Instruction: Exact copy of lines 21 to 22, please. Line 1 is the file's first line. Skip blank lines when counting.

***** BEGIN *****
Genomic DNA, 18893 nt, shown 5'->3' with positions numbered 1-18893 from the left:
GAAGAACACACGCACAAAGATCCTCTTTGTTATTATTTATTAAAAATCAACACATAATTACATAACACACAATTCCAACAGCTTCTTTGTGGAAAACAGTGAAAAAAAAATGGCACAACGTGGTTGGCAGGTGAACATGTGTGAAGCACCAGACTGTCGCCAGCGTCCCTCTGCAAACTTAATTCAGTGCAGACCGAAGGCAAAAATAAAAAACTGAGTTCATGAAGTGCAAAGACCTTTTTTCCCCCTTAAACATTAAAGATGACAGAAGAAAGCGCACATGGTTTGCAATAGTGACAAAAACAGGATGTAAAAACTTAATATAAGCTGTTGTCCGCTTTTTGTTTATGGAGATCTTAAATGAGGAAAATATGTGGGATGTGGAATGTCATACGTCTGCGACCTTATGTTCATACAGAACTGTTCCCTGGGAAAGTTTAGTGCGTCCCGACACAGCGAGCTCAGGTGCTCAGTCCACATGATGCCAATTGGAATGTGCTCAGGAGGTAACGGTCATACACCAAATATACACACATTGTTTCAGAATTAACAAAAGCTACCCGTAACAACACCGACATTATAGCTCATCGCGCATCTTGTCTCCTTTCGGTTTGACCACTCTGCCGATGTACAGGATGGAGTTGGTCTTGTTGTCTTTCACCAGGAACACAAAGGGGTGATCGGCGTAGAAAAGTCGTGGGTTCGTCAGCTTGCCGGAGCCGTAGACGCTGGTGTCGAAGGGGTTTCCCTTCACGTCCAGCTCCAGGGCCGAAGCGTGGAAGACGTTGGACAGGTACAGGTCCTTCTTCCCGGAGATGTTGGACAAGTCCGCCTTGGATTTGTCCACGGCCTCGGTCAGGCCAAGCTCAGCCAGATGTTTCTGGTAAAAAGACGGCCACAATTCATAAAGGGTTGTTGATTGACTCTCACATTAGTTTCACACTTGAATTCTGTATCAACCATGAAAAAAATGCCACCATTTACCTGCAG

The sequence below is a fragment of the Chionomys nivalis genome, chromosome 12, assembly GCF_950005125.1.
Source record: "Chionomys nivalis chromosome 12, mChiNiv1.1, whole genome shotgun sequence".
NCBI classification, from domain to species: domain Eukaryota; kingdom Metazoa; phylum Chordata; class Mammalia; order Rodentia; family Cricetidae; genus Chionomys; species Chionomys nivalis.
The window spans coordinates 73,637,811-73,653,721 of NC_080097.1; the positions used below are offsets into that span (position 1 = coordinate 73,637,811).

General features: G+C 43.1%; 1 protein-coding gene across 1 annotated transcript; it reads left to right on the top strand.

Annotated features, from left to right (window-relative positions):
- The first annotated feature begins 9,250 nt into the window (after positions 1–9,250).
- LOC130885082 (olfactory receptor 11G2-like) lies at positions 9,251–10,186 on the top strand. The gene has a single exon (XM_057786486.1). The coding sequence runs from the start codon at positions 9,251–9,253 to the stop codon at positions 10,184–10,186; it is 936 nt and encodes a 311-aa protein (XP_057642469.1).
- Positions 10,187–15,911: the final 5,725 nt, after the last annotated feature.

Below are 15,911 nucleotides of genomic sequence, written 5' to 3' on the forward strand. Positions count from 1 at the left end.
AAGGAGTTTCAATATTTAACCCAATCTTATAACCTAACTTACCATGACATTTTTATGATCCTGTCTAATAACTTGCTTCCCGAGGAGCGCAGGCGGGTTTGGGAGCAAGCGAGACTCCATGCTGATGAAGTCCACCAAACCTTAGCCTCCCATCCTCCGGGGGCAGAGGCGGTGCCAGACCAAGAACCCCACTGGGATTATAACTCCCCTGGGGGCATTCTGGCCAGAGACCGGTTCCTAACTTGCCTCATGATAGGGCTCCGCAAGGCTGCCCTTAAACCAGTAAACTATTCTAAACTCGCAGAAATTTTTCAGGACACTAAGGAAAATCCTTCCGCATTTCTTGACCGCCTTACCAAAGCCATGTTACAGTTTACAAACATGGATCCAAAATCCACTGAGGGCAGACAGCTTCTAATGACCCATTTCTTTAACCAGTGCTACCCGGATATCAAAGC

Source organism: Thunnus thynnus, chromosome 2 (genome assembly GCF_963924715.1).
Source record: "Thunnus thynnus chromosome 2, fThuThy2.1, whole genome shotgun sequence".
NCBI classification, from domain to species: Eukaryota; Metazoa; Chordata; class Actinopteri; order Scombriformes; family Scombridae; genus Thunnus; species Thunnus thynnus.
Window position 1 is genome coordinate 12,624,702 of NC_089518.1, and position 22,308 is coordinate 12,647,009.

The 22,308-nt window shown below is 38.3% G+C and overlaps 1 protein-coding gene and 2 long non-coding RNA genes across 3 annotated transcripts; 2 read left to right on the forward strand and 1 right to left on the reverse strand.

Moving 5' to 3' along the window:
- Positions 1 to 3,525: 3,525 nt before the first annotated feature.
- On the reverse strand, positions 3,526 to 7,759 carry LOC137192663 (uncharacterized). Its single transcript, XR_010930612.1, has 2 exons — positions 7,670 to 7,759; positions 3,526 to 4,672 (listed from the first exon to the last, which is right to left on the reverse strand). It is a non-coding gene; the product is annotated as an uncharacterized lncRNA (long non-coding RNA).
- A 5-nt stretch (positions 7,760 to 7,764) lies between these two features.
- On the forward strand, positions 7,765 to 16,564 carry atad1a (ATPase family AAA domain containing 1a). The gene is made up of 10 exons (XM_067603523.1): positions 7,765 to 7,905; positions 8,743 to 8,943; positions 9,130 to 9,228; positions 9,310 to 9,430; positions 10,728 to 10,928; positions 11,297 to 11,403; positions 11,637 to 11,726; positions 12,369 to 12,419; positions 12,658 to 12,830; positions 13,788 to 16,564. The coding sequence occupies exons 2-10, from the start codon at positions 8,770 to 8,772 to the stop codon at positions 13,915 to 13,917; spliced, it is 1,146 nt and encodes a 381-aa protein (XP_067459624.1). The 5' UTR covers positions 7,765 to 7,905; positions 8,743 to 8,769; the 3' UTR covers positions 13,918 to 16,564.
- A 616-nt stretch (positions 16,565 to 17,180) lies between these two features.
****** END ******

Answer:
- On the reverse strand, positions 3,526 to 7,759 carry LOC137192663 (uncharacterized). Its single transcript, XR_010930612.1, has 2 exons — positions 7,670 to 7,759; positions 3,526 to 4,672 (listed from the first exon to the last, which is right to left on the reverse strand). It is a non-coding gene; the product is annotated as an uncharacterized lncRNA (long non-coding RNA).
- A 5-nt stretch (positions 7,760 to 7,764) lies between these two features.